A moment in history: April 3, 1922

A moment in history: April 3, 1922

· The Pulse

On this day in 1922, the funeral for one member of an Edmonton mining power couple was being planned.

William Humberstone was more seasoned than most settlers who sought opportunity in Edmonton in the late 19th century. He was already 44 when he decided to hitch an ox to his cart and make the three-month journey from Winnipeg. After he arrived in 1880, Humberstone quickly built a way to make money, by harvesting coal from a simple mine in the river valley. Humberstone made his first coal delivery to Fort Edmonton later that year, using the same cart he arrived with (potentially pulled by the same ox). This was the start of a long, lucrative relationship with the Hudson's Bay Company.

The year 1899 proved to be a rollercoaster for Humberstone, though. He married his wife, Beata, who was 20 years younger. But the newlyweds soon had to deal with flooding on the North Saskatchewan River, which swept away many buildings in the river valley — including the couple's mine, some of their other businesses, and even their home.

The Humberstones weren't finished. Instead of rebuilding in the same spot, the pair moved their operation to the Clover Bar coal seam east of Edmonton. The Humberstone Coal Company, as well as other mines in the area, attracted mine workers to live nearby. This small community eventually grew into the town of Beverly, which was amalgamated with Edmonton in 1961.

In addition to the mine, the Humberstones built a farm, where they grew food to feed both mine workers and the horses the company used. Beata apparently grew chunky cabbages, too.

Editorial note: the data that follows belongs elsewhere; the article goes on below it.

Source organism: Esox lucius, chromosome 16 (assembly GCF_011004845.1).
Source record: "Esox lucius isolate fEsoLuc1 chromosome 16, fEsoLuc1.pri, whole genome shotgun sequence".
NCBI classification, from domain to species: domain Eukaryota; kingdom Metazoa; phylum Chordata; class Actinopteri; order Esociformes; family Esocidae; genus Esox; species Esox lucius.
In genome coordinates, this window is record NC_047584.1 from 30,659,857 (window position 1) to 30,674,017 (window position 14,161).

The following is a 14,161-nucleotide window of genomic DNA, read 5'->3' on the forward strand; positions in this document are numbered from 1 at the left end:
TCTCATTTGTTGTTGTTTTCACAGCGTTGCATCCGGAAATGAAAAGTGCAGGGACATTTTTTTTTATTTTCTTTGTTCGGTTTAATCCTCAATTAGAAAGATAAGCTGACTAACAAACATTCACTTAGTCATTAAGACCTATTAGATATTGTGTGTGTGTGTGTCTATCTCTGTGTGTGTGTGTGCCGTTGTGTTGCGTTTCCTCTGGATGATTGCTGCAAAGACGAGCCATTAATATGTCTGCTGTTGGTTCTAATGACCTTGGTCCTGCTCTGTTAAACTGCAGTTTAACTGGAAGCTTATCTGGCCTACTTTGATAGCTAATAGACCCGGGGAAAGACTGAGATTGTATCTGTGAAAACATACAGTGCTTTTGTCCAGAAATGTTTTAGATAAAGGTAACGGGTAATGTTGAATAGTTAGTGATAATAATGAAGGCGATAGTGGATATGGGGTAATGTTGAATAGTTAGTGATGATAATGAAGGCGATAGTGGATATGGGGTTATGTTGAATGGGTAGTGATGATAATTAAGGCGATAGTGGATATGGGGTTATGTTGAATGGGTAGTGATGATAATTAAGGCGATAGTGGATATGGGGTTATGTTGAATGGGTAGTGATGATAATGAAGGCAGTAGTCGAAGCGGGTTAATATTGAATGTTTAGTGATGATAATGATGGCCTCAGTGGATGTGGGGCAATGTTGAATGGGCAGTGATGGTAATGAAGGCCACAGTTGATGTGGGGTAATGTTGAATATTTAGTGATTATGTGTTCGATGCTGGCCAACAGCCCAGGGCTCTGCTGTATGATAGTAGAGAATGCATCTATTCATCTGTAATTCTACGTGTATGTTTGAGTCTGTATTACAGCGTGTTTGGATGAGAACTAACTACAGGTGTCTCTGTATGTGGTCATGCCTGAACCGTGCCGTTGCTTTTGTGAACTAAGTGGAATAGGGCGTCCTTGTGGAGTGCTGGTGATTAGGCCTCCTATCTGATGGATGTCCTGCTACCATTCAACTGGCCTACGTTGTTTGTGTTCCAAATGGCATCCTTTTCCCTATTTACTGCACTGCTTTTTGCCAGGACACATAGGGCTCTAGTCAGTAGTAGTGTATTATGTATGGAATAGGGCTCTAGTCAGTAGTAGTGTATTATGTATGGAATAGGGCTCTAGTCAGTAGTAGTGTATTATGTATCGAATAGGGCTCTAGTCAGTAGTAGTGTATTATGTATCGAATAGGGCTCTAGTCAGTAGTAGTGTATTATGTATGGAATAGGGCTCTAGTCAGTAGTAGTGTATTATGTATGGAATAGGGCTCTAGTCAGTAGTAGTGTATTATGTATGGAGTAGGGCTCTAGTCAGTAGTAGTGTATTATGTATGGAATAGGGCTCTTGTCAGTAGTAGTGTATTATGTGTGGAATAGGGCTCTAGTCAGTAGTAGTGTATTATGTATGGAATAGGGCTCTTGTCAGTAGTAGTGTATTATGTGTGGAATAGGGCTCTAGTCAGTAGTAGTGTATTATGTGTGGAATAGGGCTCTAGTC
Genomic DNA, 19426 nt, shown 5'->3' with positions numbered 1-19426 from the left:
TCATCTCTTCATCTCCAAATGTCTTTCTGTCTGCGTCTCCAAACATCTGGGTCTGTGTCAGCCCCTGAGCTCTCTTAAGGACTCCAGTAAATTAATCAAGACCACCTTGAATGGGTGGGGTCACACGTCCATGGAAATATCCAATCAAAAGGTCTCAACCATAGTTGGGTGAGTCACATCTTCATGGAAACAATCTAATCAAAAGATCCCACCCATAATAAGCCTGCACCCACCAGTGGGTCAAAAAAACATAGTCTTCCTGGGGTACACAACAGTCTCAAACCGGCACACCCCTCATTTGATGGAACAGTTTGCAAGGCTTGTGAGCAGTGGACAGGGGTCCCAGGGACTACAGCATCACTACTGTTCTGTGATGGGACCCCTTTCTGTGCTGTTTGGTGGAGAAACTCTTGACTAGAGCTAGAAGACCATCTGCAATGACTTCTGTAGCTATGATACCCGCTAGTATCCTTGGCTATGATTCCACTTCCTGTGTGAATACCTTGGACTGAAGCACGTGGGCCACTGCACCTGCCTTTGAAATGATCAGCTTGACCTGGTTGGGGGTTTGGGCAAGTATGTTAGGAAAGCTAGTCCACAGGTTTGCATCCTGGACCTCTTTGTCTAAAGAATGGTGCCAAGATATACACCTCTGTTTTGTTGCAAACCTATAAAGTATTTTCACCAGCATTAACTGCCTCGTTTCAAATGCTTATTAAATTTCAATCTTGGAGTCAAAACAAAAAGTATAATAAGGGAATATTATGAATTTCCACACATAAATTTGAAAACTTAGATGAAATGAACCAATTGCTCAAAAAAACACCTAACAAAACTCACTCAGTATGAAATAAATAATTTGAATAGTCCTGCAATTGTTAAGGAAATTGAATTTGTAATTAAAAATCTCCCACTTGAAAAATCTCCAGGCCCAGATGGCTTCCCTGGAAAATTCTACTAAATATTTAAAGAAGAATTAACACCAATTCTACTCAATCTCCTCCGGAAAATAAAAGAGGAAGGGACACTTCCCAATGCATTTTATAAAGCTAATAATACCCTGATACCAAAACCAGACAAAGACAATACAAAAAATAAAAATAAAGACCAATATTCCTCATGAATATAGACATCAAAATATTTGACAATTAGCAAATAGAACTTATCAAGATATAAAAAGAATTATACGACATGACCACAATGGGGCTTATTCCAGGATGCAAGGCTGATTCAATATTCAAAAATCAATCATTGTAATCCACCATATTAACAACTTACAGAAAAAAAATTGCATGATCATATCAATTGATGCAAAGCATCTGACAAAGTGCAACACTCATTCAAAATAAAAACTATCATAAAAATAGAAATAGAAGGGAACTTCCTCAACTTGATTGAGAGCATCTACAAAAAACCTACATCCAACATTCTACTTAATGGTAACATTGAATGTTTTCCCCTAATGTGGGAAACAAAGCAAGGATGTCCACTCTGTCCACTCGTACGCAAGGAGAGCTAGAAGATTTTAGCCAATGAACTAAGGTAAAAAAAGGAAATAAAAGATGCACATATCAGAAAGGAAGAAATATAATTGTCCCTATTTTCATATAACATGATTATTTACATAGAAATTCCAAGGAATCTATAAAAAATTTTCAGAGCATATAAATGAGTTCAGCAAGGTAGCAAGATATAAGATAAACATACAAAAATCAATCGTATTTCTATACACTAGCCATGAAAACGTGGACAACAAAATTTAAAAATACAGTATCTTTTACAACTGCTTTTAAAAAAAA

William fell ill in the mid-1910s and could no longer handle running the business, so he transferred operations to Beata. A woman in charge of a large coal mine was quite rare at the time, but the company flourished under Beata's management. Indeed, she reorganized the company, recruited new talent, and embraced new mining technology, resulting in extensive growth and higher productivity. By 1918, the Humberstone Coal Company employed around 200 miners.

William died in April 1922 at the age of 86. Beata returned to Germany, where she died roughly four years later. The coal company would continue to be run by the couple's former business partners, but it was closed during the Great Depression in the 1930s. The site of the mine was used as a landfill, and a septic system, before it was cleaned up and renamed Rundle Park.

Coal mining was a major part of early Edmonton's economy. It has left a lasting legacy, including a maze of collapsed tunnels that remain underneath parts of the city. Coal has played a big part in producing Alberta's energy, too, but that's changing. Due to its high carbon emissions and the environmental damage that mining can cause, coal has fallen out of favour. Last month, Alberta's electrical grid went 11 hours without drawing energy from coal-powered plants for the first time in decades. For the past two years, renewable energy has provided more electricity to the province's grid than coal.

This clipping was found on Vintage Edmonton, a daily look at Edmonton's history from armchair archivist @revRecluse of @VintageEdmonton.